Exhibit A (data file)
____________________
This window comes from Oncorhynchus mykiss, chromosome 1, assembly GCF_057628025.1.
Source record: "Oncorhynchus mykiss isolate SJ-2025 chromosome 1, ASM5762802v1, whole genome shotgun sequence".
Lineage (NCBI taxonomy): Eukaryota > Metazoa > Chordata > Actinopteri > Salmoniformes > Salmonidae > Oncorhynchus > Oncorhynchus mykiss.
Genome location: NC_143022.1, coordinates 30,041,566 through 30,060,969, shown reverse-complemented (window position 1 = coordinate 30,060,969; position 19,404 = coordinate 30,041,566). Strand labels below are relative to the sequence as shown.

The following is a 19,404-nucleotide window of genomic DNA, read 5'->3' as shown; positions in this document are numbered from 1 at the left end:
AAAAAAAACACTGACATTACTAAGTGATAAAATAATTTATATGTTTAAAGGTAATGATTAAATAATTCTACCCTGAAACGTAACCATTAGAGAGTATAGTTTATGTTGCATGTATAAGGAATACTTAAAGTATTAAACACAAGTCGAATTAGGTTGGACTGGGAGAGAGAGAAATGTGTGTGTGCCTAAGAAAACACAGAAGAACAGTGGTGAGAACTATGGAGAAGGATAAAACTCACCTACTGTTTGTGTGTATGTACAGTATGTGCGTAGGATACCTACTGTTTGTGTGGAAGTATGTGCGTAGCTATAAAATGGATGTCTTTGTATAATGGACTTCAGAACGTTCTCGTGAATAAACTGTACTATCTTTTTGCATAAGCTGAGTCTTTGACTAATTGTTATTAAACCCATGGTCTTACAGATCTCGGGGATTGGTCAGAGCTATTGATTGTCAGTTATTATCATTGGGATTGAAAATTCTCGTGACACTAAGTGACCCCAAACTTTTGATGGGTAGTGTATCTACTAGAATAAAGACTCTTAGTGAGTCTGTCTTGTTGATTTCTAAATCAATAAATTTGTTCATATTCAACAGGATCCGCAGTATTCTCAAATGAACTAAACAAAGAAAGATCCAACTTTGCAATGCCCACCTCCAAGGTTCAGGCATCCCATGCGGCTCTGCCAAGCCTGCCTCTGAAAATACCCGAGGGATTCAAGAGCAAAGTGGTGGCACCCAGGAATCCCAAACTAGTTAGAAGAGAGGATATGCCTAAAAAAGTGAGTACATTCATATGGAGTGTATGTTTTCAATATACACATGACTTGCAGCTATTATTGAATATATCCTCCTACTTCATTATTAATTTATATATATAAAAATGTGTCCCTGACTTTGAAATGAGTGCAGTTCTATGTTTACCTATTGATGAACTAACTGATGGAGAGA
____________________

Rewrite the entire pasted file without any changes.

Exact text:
This window comes from Oncorhynchus mykiss, chromosome 1, assembly GCF_057628025.1.
Source record: "Oncorhynchus mykiss isolate SJ-2025 chromosome 1, ASM5762802v1, whole genome shotgun sequence".
Lineage (NCBI taxonomy): Eukaryota > Metazoa > Chordata > Actinopteri > Salmoniformes > Salmonidae > Oncorhynchus > Oncorhynchus mykiss.
Genome location: NC_143022.1, coordinates 30,041,566 through 30,060,969, shown reverse-complemented (window position 1 = coordinate 30,060,969; position 19,404 = coordinate 30,041,566). Strand labels below are relative to the sequence as shown.

The following is a 19,404-nucleotide window of genomic DNA, read 5'->3' as shown; positions in this document are numbered from 1 at the left end:
AAAAAAAACACTGACATTACTAAGTGATAAAATAATTTATATGTTTAAAGGTAATGATTAAATAATTCTACCCTGAAACGTAACCATTAGAGAGTATAGTTTATGTTGCATGTATAAGGAATACTTAAAGTATTAAACACAAGTCGAATTAGGTTGGACTGGGAGAGAGAGAAATGTGTGTGTGCCTAAGAAAACACAGAAGAACAGTGGTGAGAACTATGGAGAAGGATAAAACTCACCTACTGTTTGTGTGTATGTACAGTATGTGCGTAGGATACCTACTGTTTGTGTGGAAGTATGTGCGTAGCTATAAAATGGATGTCTTTGTATAATGGACTTCAGAACGTTCTCGTGAATAAACTGTACTATCTTTTTGCATAAGCTGAGTCTTTGACTAATTGTTATTAAACCCATGGTCTTACAGATCTCGGGGATTGGTCAGAGCTATTGATTGTCAGTTATTATCATTGGGATTGAAAATTCTCGTGACACTAAGTGACCCCAAACTTTTGATGGGTAGTGTATCTACTAGAATAAAGACTCTTAGTGAGTCTGTCTTGTTGATTTCTAAATCAATAAATTTGTTCATATTCAACAGGATCCGCAGTATTCTCAAATGAACTAAACAAAGAAAGATCCAACTTTGCAATGCCCACCTCCAAGGTTCAGGCATCCCATGCGGCTCTGCCAAGCCTGCCTCTGAAAATACCCGAGGGATTCAAGAGCAAAGTGGTGGCACCCAGGAATCCCAAACTAGTTAGAAGAGAGGATATGCCTAAAAAAGTGAGTACATTCATATGGAGTGTATGTTTTCAATATACACATGACTTGCAGCTATTATTGAATATATCCTCCTACTTCATTATTAATTTATATATATAAAAATGTGTCCCTGACTTTGAAATGAGTGCAGTTCTATGTTTACCTATTGATGAACTAACTGATGGAGAGA